Pale Blue Dot

I was standing in the middle of Tesco today, choosing between two identical looking bunches of spinach when something very strange came over me. It was all rather dramatic. Time seemed to slow, and the lights even dimmed, [but that was later proved to be a behemoth of a man passing by.] Bohemian Rhapsody began to play on my iPod, yet that seemed both highly irrelevant and utterly perfect at the same time. I stared intensely at the shelf before me, at all the glass bottles and plastic packaging and colours and I felt this twinge in my gut. Admiration, I think. But that was in retrospect. At the time, I felt very small.

This seemingly insignificant part of my day was something that one could only experience on this planet. Carl Sagan’s Pale Blue Dot came to mind; a photograph of the Earth taken by the Voyager 1 space probe from 4 billion miles away. And Earth is nothing more than a tiny pale blue mote of dust, barely the size of a single pixel, suspended in a rainbow of light generated by a lens flare. Every single thing we’ve ever known, every human being, famous or infamous, saint or evil, dying or dead, just born, or destined for another time… Something as undemanding as a glass jar, crafted by a man in a foreign country, filled with a concoction in a factory somewhere, placed on the supermarket shelf by a bored, unsuspecting employee. That was something exclusive to Earth, or so we think. It’s all we’ve known.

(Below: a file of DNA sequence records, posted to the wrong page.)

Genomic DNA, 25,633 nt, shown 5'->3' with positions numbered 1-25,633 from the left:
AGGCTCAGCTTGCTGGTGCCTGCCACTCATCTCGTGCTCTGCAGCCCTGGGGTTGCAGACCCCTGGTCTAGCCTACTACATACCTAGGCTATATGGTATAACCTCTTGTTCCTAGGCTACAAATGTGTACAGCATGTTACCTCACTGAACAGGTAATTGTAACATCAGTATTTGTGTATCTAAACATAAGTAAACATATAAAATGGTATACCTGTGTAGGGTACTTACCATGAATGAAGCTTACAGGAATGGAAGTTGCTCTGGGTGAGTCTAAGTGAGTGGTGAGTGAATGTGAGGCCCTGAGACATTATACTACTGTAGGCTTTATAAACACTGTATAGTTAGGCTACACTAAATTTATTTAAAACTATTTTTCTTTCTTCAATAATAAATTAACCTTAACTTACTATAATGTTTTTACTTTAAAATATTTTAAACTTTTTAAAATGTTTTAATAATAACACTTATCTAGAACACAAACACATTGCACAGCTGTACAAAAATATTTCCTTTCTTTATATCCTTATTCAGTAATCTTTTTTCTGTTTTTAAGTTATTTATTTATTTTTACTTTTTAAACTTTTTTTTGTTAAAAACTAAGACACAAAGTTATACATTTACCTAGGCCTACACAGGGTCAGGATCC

As of yet, we haven’t found life anywhere else, and even if we do, what are the chances that we will discover a species as complex as our own? And this isn’t just some weird, selfish geocentricism talking. What are the chances that somewhere else a place as infinite as our universe, a girl is standing in a similar aisle, mouth agape in a sudden epiphany, staring at bright crimson jars of pasta sauce? It could be completely impossible, OR… It could be dizzyingly common.

At times like this, I think of Arthur C. Clarke. “Two possibilities exist: either we are alone in the Universe or we are not. Both are equally terrifying.” Very few things resonate with me as strongly as this did. The implications either way are too vast for me to comprehend. If we are not alone, then there is something extremely fantastical out there, yet to be discovered. Something that will change the history books forever. And if we are indeed alone, then how staggering? That in this vast, endless expanse of darkness, we are some kind of cosmic anomaly that defied all odds… And, even more terrifying, if we are indeed alone, then what happens once we are gone?

Humanity is becoming more and more obsessed with vanity. We are constantly seeking things that will make us look younger, feel better, live longer… and yet, this obsession with living forever is something most of us nurse individually, and not as a whole. Impending doom isn’t exactly at the forefront of our collective minds. In fact, all it would take is for the right sized comet to come along and we would suffer a fate similar to the dinosaurs. Gone in seconds.

Anyway. Where else in the universe would one come across a jar of pasta sauce?

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